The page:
The LFE channel is lightly utilised and mainly used to support low synthesizer drones in the music score and the occasional explosion.

    The original music score is by Randy Edelman and consists of upbeat synthesizer based instrumental pop, sounding eerily like the soundtrack from the Beverly Hills Cop set of films.

Audio Ratings Summary
Dialogue
Audio Sync
Clicks/Pops/Dropouts
Surround Channel Use
Subwoofer
Overall

Extras

    There are no extras. The menus are 16x9 enhanced but static (and available in several languages).

R4 vs R1

NOTE: To view non-R4 releases, your equipment needs to be multi-zone compatible and usually also NTSC compatible.

    The Region 4 version of this disc misses out on:

    The Region 1 version of this disc misses out on:

    Region 4 wins due to the remastered Dolby Digital 5.1 audio tracks, although it would have been nice to see some extras as well.

Summary

    V.I. Warshawski is a film based on the female private investigator featured in Sara Paretsky's novels, starring Kathleen Turner. It was a bit disappointing, which explains why no sequels have been made (yet).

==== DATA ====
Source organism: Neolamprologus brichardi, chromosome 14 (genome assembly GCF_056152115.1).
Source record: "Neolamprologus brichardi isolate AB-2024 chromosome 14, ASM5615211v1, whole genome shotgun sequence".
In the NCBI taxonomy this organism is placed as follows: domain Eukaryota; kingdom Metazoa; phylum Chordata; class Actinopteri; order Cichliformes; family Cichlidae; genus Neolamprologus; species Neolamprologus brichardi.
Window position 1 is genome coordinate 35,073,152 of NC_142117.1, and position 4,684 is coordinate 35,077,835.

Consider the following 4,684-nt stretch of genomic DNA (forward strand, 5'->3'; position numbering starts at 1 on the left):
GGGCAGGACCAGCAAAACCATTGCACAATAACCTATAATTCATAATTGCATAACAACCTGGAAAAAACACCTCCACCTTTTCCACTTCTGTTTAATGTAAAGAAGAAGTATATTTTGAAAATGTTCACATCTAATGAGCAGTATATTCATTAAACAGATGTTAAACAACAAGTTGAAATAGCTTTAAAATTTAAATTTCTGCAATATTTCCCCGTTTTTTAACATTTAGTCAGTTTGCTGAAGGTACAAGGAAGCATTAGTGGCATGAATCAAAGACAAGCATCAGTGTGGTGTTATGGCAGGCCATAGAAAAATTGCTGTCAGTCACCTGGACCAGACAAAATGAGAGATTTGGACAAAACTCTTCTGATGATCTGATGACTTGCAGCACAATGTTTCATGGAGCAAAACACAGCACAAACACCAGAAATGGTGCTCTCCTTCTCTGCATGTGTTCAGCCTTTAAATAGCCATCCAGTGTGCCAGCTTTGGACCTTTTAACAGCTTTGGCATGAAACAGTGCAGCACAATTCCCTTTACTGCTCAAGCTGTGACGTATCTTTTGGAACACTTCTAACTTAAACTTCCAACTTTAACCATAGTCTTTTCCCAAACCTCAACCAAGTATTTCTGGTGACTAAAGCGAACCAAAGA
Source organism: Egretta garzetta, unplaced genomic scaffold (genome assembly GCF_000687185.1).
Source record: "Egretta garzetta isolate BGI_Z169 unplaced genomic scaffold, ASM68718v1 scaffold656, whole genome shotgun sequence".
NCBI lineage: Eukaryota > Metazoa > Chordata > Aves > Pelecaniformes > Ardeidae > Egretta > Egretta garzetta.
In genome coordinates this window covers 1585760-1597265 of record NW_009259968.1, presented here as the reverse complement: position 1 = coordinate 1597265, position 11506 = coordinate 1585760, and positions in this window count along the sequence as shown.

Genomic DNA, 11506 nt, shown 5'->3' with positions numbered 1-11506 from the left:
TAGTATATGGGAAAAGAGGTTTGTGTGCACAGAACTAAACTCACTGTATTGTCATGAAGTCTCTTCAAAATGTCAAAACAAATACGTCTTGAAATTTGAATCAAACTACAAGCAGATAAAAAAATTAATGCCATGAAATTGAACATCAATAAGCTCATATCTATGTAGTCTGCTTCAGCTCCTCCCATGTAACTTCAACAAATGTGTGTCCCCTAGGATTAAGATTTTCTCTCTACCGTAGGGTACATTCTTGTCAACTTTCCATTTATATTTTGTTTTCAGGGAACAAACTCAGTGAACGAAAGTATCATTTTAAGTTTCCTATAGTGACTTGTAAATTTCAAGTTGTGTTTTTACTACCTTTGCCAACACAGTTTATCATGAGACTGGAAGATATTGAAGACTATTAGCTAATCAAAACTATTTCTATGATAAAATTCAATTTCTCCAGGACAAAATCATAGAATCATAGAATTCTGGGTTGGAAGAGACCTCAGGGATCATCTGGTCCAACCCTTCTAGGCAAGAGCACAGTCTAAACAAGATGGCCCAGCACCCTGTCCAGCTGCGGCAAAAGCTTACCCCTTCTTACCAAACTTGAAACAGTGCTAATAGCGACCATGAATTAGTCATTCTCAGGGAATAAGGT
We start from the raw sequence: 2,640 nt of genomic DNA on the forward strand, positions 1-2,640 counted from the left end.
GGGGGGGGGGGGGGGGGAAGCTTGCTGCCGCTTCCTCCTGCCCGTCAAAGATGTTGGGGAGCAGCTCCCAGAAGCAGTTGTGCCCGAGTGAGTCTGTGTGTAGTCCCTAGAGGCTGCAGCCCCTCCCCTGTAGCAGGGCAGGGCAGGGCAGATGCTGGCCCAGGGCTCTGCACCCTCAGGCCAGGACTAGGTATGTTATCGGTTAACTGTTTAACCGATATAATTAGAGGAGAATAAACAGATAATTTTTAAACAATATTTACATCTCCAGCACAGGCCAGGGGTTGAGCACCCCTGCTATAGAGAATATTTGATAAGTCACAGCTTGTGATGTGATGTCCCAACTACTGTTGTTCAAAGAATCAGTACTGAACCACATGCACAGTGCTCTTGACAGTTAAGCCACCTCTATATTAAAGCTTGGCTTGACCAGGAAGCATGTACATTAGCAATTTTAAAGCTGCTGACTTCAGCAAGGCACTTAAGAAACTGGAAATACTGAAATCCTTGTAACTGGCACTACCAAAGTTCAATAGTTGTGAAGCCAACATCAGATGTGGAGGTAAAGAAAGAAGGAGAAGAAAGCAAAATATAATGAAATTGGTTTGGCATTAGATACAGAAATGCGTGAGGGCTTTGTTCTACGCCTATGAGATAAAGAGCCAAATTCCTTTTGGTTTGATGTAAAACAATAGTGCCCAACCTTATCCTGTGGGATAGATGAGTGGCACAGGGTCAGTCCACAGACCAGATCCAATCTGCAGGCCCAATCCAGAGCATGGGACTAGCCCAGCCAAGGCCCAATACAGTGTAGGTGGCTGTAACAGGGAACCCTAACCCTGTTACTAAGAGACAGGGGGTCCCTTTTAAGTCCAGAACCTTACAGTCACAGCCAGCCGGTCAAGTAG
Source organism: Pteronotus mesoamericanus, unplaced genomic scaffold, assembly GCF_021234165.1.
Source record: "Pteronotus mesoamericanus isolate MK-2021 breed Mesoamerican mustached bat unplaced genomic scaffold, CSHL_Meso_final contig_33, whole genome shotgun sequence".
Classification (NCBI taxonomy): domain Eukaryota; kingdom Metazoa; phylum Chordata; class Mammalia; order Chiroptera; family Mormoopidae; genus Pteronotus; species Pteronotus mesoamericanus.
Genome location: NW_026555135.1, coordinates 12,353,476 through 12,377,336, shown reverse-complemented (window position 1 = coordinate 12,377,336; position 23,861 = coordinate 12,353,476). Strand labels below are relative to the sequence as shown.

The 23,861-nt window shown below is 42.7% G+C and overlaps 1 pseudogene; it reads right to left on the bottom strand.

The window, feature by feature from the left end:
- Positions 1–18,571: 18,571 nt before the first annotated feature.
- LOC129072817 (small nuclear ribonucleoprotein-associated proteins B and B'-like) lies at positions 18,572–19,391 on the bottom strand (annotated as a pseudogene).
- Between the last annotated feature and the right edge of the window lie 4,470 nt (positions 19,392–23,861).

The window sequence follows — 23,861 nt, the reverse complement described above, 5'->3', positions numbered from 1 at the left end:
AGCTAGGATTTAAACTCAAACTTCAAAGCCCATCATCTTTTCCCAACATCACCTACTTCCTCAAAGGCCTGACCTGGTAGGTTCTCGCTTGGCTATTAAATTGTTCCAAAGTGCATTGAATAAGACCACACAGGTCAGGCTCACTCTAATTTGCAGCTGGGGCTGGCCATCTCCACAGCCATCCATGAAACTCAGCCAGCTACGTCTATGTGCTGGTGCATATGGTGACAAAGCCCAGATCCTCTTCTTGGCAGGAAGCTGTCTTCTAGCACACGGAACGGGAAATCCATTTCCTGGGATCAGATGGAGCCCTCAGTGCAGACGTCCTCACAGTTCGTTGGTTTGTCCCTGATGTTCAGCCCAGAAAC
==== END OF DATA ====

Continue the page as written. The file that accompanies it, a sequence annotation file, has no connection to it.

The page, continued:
The video transfer is above average.

    The audio transfer is also above average.

    There are no extras.

Ratings (out of 5)

Video
Audio
Extras
Plot
Overall

© Christine Tham (read my biography)
Monday, December 15, 2003
Review Equipment
DVDLinn Unidisk 2.1, using Component output
DisplaySony VPL-VW11HT LCD Projector, ScreenTechnics 16x9 matte white screen (254cm). Calibrated with Video Essentials/Ultimate DVD Platinum/AVIA. This display device is 16x9 capable.
Audio DecoderBuilt in to amplifier/receiver. Calibrated with Video Essentials.
AmplificationDenon AVC-A1SE (upgraded)
SpeakersFront and surrounds: B&W CDM7NT, front centre: B&W CDMCNT, surround backs: B&W DM601S2, subwoofer: B&W ASW2500